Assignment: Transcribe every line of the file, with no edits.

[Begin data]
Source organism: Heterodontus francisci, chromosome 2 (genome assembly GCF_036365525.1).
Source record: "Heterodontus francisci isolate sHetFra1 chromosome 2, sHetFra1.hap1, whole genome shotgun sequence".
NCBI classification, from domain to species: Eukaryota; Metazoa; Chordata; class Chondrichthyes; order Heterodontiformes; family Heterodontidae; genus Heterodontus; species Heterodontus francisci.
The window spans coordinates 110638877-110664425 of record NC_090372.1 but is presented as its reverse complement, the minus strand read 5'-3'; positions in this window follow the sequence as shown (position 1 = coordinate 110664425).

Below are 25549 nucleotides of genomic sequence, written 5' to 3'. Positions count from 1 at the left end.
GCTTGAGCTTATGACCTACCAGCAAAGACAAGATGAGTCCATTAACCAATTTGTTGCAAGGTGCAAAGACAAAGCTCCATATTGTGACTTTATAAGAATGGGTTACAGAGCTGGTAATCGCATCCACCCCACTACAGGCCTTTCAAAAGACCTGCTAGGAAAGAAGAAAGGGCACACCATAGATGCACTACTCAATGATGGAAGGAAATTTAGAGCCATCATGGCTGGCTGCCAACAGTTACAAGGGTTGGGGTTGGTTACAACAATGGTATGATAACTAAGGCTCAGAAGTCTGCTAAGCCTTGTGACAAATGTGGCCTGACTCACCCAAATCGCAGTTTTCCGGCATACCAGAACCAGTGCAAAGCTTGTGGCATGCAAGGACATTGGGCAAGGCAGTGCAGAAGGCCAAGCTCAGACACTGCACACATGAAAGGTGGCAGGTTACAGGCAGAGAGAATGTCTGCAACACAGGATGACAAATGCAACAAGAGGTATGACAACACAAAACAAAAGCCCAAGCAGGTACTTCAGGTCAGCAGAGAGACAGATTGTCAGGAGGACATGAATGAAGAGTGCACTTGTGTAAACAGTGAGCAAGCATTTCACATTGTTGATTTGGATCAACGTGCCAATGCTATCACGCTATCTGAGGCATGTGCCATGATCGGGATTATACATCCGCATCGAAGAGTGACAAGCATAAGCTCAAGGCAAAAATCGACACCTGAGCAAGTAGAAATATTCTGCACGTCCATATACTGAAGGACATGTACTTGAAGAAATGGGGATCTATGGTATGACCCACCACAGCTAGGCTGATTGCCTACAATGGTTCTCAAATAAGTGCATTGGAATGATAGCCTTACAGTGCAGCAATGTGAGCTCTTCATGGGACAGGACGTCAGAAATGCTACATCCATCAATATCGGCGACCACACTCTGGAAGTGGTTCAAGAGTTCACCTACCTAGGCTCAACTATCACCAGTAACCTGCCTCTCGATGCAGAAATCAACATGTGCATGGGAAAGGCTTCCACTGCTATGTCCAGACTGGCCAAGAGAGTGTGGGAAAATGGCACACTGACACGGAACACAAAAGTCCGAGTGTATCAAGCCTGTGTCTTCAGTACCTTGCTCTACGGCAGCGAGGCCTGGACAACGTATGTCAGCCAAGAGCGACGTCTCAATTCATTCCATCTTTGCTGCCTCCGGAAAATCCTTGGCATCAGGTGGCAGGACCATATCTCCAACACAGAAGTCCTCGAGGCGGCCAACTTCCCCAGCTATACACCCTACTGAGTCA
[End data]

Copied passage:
Source organism: Heterodontus francisci, chromosome 2 (genome assembly GCF_036365525.1).
Source record: "Heterodontus francisci isolate sHetFra1 chromosome 2, sHetFra1.hap1, whole genome shotgun sequence".
NCBI classification, from domain to species: Eukaryota; Metazoa; Chordata; class Chondrichthyes; order Heterodontiformes; family Heterodontidae; genus Heterodontus; species Heterodontus francisci.
The window spans coordinates 110638877-110664425 of record NC_090372.1 but is presented as its reverse complement, the minus strand read 5'-3'; positions in this window follow the sequence as shown (position 1 = coordinate 110664425).

Below are 25549 nucleotides of genomic sequence, written 5' to 3'. Positions count from 1 at the left end.
GCTTGAGCTTATGACCTACCAGCAAAGACAAGATGAGTCCATTAACCAATTTGTTGCAAGGTGCAAAGACAAAGCTCCATATTGTGACTTTATAAGAATGGGTTACAGAGCTGGTAATCGCATCCACCCCACTACAGGCCTTTCAAAAGACCTGCTAGGAAAGAAGAAAGGGCACACCATAGATGCACTACTCAATGATGGAAGGAAATTTAGAGCCATCATGGCTGGCTGCCAACAGTTACAAGGGTTGGGGTTGGTTACAACAATGGTATGATAACTAAGGCTCAGAAGTCTGCTAAGCCTTGTGACAAATGTGGCCTGACTCACCCAAATCGCAGTTTTCCGGCATACCAGAACCAGTGCAAAGCTTGTGGCATGCAAGGACATTGGGCAAGGCAGTGCAGAAGGCCAAGCTCAGACACTGCACACATGAAAGGTGGCAGGTTACAGGCAGAGAGAATGTCTGCAACACAGGATGACAAATGCAACAAGAGGTATGACAACACAAAACAAAAGCCCAAGCAGGTACTTCAGGTCAGCAGAGAGACAGATTGTCAGGAGGACATGAATGAAGAGTGCACTTGTGTAAACAGTGAGCAAGCATTTCACATTGTTGATTTGGATCAACGTGCCAATGCTATCACGCTATCTGAGGCATGTGCCATGATCGGGATTATACATCCGCATCGAAGAGTGACAAGCATAAGCTCAAGGCAAAAATCGACACCTGAGCAAGTAGAAATATTCTGCACGTCCATATACTGAAGGACATGTACTTGAAGAAATGGGGATCTATGGTATGACCCACCACAGCTAGGCTGATTGCCTACAATGGTTCTCAAATAAGTGCATTGGAATGATAGCCTTACAGTGCAGCAATGTGAGCTCTTCATGGGACAGGACGTCAGAAATGCTACATCCATCAATATCGGCGACCACACTCTGGAAGTGGTTCAAGAGTTCACCTACCTAGGCTCAACTATCACCAGTAACCTGCCTCTCGATGCAGAAATCAACATGTGCATGGGAAAGGCTTCCACTGCTATGTCCAGACTGGCCAAGAGAGTGTGGGAAAATGGCACACTGACACGGAACACAAAAGTCCGAGTGTATCAAGCCTGTGTCTTCAGTACCTTGCTCTACGGCAGCGAGGCCTGGACAACGTATGTCAGCCAAGAGCGACGTCTCAATTCATTCCATCTTTGCTGCCTCCGGAAAATCCTTGGCATCAGGTGGCAGGACCATATCTCCAACACAGAAGTCCTCGAGGCGGCCAACTTCCCCAGCTATACACCCTACTGAGTCA